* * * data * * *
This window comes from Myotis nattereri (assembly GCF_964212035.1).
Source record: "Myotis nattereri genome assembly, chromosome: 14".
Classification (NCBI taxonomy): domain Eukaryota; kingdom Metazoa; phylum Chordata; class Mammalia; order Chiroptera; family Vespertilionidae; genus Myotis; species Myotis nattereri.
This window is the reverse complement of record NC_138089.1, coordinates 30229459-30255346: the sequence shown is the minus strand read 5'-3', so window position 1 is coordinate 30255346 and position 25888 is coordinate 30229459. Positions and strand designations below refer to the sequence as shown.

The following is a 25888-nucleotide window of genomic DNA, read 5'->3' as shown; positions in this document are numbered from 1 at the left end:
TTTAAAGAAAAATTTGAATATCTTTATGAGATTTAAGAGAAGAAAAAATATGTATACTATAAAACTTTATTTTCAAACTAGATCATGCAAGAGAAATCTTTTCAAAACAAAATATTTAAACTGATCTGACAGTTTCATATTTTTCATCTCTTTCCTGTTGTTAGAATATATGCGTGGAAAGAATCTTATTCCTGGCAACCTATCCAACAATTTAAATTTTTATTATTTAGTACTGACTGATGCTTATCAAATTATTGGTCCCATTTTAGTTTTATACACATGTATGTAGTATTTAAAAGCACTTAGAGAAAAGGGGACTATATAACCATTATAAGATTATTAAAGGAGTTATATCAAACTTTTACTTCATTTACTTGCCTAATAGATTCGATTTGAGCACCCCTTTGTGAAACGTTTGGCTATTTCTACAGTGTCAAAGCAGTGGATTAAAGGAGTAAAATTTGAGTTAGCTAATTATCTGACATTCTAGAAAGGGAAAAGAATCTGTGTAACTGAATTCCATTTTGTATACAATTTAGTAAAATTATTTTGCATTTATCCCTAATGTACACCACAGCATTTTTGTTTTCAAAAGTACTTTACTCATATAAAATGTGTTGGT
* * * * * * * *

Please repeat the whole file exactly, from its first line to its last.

This window comes from Myotis nattereri (assembly GCF_964212035.1).
Source record: "Myotis nattereri genome assembly, chromosome: 14".
Classification (NCBI taxonomy): domain Eukaryota; kingdom Metazoa; phylum Chordata; class Mammalia; order Chiroptera; family Vespertilionidae; genus Myotis; species Myotis nattereri.
This window is the reverse complement of record NC_138089.1, coordinates 30229459-30255346: the sequence shown is the minus strand read 5'-3', so window position 1 is coordinate 30255346 and position 25888 is coordinate 30229459. Positions and strand designations below refer to the sequence as shown.

The following is a 25888-nucleotide window of genomic DNA, read 5'->3' as shown; positions in this document are numbered from 1 at the left end:
TTTAAAGAAAAATTTGAATATCTTTATGAGATTTAAGAGAAGAAAAAATATGTATACTATAAAACTTTATTTTCAAACTAGATCATGCAAGAGAAATCTTTTCAAAACAAAATATTTAAACTGATCTGACAGTTTCATATTTTTCATCTCTTTCCTGTTGTTAGAATATATGCGTGGAAAGAATCTTATTCCTGGCAACCTATCCAACAATTTAAATTTTTATTATTTAGTACTGACTGATGCTTATCAAATTATTGGTCCCATTTTAGTTTTATACACATGTATGTAGTATTTAAAAGCACTTAGAGAAAAGGGGACTATATAACCATTATAAGATTATTAAAGGAGTTATATCAAACTTTTACTTCATTTACTTGCCTAATAGATTCGATTTGAGCACCCCTTTGTGAAACGTTTGGCTATTTCTACAGTGTCAAAGCAGTGGATTAAAGGAGTAAAATTTGAGTTAGCTAATTATCTGACATTCTAGAAAGGGAAAAGAATCTGTGTAACTGAATTCCATTTTGTATACAATTTAGTAAAATTATTTTGCATTTATCCCTAATGTACACCACAGCATTTTTGTTTTCAAAAGTACTTTACTCATATAAAATGTGTTGGT